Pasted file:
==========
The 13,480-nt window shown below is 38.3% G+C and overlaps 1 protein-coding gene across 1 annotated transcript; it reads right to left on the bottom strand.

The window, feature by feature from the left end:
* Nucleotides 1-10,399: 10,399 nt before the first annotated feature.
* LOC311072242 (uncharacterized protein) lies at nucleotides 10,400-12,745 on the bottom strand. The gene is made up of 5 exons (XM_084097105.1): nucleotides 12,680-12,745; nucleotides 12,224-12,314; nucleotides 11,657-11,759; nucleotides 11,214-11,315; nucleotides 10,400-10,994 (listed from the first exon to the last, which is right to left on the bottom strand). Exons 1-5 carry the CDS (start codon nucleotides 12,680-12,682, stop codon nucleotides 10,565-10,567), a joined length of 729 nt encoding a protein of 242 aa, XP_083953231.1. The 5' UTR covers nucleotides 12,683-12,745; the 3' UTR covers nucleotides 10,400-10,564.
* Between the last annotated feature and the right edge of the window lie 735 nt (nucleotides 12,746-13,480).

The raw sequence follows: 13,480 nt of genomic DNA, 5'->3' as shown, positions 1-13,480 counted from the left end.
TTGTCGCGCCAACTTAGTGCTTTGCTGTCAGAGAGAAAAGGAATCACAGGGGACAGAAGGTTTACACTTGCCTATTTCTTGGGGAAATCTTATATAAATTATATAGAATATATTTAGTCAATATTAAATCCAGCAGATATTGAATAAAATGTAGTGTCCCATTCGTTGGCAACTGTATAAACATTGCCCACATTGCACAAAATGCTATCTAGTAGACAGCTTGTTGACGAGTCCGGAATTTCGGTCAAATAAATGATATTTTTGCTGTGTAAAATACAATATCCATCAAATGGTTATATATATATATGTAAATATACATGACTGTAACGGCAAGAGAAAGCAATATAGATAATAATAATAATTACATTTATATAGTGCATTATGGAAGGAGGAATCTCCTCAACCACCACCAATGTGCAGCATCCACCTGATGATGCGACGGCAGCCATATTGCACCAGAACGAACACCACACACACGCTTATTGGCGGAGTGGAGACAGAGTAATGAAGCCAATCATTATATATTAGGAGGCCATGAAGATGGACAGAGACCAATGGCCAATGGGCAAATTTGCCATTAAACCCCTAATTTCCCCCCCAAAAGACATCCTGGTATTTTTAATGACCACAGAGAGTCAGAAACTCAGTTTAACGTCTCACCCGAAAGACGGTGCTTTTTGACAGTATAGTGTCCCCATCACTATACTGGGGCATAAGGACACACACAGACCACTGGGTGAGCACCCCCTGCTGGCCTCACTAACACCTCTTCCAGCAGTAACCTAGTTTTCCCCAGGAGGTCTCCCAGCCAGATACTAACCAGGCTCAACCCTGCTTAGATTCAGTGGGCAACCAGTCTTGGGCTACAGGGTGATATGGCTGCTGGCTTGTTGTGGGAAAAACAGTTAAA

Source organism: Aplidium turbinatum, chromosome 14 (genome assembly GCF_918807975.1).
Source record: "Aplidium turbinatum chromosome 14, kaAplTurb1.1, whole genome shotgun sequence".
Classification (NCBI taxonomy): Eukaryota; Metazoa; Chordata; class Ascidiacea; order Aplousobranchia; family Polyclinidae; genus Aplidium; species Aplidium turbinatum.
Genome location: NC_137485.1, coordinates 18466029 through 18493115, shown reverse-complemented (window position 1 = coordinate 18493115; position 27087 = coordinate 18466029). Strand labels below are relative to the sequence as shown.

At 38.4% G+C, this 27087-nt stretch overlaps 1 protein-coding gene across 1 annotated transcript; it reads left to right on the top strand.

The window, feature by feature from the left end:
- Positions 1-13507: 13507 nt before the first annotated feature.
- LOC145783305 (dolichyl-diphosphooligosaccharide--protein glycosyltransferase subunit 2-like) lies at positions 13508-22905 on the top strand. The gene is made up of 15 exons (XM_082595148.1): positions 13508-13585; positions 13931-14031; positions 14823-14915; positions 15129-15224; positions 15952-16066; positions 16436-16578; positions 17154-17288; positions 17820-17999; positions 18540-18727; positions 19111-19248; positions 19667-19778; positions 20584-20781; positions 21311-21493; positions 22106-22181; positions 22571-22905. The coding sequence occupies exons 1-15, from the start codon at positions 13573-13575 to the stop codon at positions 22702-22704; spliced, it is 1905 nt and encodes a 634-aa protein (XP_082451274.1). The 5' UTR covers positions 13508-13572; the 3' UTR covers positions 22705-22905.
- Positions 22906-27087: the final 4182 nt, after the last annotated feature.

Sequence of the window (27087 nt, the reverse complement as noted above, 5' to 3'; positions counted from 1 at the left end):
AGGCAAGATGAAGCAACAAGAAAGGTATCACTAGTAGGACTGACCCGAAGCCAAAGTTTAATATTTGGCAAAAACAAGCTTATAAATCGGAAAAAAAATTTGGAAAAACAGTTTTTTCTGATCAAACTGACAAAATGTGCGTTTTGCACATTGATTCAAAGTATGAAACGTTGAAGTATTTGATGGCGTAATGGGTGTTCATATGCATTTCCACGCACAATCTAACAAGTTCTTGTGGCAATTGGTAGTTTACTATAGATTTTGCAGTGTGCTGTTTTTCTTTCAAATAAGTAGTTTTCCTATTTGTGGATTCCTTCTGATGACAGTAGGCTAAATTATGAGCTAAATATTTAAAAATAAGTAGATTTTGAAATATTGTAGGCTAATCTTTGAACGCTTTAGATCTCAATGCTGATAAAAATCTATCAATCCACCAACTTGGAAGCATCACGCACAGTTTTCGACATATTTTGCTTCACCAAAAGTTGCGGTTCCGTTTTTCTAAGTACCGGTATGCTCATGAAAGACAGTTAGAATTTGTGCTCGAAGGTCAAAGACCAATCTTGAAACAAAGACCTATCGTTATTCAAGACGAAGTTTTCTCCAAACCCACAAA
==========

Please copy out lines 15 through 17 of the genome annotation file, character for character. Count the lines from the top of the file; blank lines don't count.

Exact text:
- LOC145783305 (dolichyl-diphosphooligosaccharide--protein glycosyltransferase subunit 2-like) lies at positions 13508-22905 on the top strand. The gene is made up of 15 exons (XM_082595148.1): positions 13508-13585; positions 13931-14031; positions 14823-14915; positions 15129-15224; positions 15952-16066; positions 16436-16578; positions 17154-17288; positions 17820-17999; positions 18540-18727; positions 19111-19248; positions 19667-19778; positions 20584-20781; positions 21311-21493; positions 22106-22181; positions 22571-22905. The coding sequence occupies exons 1-15, from the start codon at positions 13573-13575 to the stop codon at positions 22702-22704; spliced, it is 1905 nt and encodes a 634-aa protein (XP_082451274.1). The 5' UTR covers positions 13508-13572; the 3' UTR covers positions 22705-22905.
- Positions 22906-27087: the final 4182 nt, after the last annotated feature.

Sequence of the window (27087 nt, the reverse complement as noted above, 5' to 3'; positions counted from 1 at the left end):